One theory for the relationship between stress and hair loss is related to cortisol. High cortisol levels, often resulting from stress, decrease the formation and speed up the breakdown of proteins essential for hair follicle activity.

Nutritional Deficiencies

Managing diabetes often means following strict dietary rules, which can sometimes lead to a person not getting enough nutrients and becoming malnourished. Deficiencies in many essential vitamins and minerals, such as iron, zinc, riboflavin, folate, and biotin, can contribute to hair loss.

Although these factors may suggest a potential link between type 1 diabetes and hair loss, most people with diabetes won’t experience significant hair loss issues. The severity of hair loss is different in everyone and may be related to many other factors such as family history.

Prevention and Management of Hair Loss in Type 1 Diabetes

Hair loss on top of type 1 diabetes can be upsetting, but there are several strategies to help prevent or treat it:

  • Maintaining optimal blood sugar levels
  • Improving scalp health
  • Ensuring proper nutrition
  • Managing stress effectively
  • Getting medical help

Maintain Optimal Blood Sugar Levels

Treating your diabetes through medication and lifestyle changes is the most effective way to worsening symptoms or complications of type 1 diabetes. Consistently monitoring and controlling blood sugar levels can reduce the risk of complications, including hair loss associated with poor circulation. Work closely with your endocrinologist (a doctor who specializes in treating hormone-related conditions) to help develop or adjust your diabetes management plan for blood sugar control.

Promote Scalp Health

Practicing good scalp hygiene and using gentle, nourishing hair care products can help maintain a healthy environment for hair growth. Avoid harsh dyes, chemicals, too many heat products, tight hairstyles, and excessive brushing or combing.

Address Nutrition

Nutrition plays a huge role in hair health. Ensure you are eating a diet rich in vitamins and nutrients, including proteins and healthy fats. Speak to a registered dietitian if it will help you eat a nutritious diet. Get routine bloodwork done annually or as recommended by your primary care doctor to ensure you’re not deficient in any major vitamins. If you are, ask your doctor about supplements, such as the B vitamins.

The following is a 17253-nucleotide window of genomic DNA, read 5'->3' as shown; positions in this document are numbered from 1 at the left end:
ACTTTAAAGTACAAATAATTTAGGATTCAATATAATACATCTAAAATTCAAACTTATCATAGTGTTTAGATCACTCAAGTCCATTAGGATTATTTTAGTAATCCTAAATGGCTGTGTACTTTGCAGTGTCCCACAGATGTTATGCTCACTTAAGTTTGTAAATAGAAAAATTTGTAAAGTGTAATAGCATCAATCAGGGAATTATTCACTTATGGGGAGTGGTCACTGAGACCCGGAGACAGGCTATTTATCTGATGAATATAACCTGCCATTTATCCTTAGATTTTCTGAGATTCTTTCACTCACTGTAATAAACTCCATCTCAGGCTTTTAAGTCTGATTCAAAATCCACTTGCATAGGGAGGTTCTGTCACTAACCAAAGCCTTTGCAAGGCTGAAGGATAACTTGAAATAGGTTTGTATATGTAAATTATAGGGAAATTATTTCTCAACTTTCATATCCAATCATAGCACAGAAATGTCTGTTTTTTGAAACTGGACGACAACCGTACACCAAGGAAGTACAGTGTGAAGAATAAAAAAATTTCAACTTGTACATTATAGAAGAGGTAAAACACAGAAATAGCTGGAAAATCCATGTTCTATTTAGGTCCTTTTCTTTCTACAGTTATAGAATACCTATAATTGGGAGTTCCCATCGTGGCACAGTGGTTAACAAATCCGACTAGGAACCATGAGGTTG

Read about diabetes-friendly snacks.

Manage Stress

It’s easier said than done, but if you think stress may be causing your hair loss, do everything you can to regain control over your mental health. Incorporate stress-reduction techniques such as mindfulness, regular exercise, and relaxation therapies into your routine to minimize the impact stress has on your physical health.

Seek Medical Advice

If you have any scalp symptoms, such as itchiness or flakiness, see a dermatologist to make sure you aren’t struggling with another condition such as scalp eczema, psoriasis, or seborrheic dermatitis. If you’re experiencing significant hair loss or thinning, consult a dermatologist and mention it to your endocrinologist. They may assess your condition, help you discover the underlying cause, and recommend appropriate hair loss treatment.

After trying to address the underlying cause, your treatment plan may also include topical and oral medications, such as finasteride and minoxidil; supplements such as zinc or biotin; or other interventions.

Find Your Team

On myT1Dteam, the social network for people with type 1 diabetes and their loved ones, more than 2,700 members come together to ask questions, give advice, and share their stories with others who understand life with type 1 diabetes.

Have you or a loved one experienced diabetes-associated hair loss? How do you cope with this and other symptoms of type 1 diabetes? Share your experience in the comments below, or start a conversation by posting on your Activities page.

Posted on May 30, 2024
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Sarika Chaudhari, M.D., Ph.D. completed her medical school and residency training in clinical physiology at Government Medical College, Nagpur, India. Learn more about her here.
Scarlett Bergam, M.P.H. is a medical student at George Washington University and a former Fulbright research scholar in Durban, South Africa. Learn more about her here.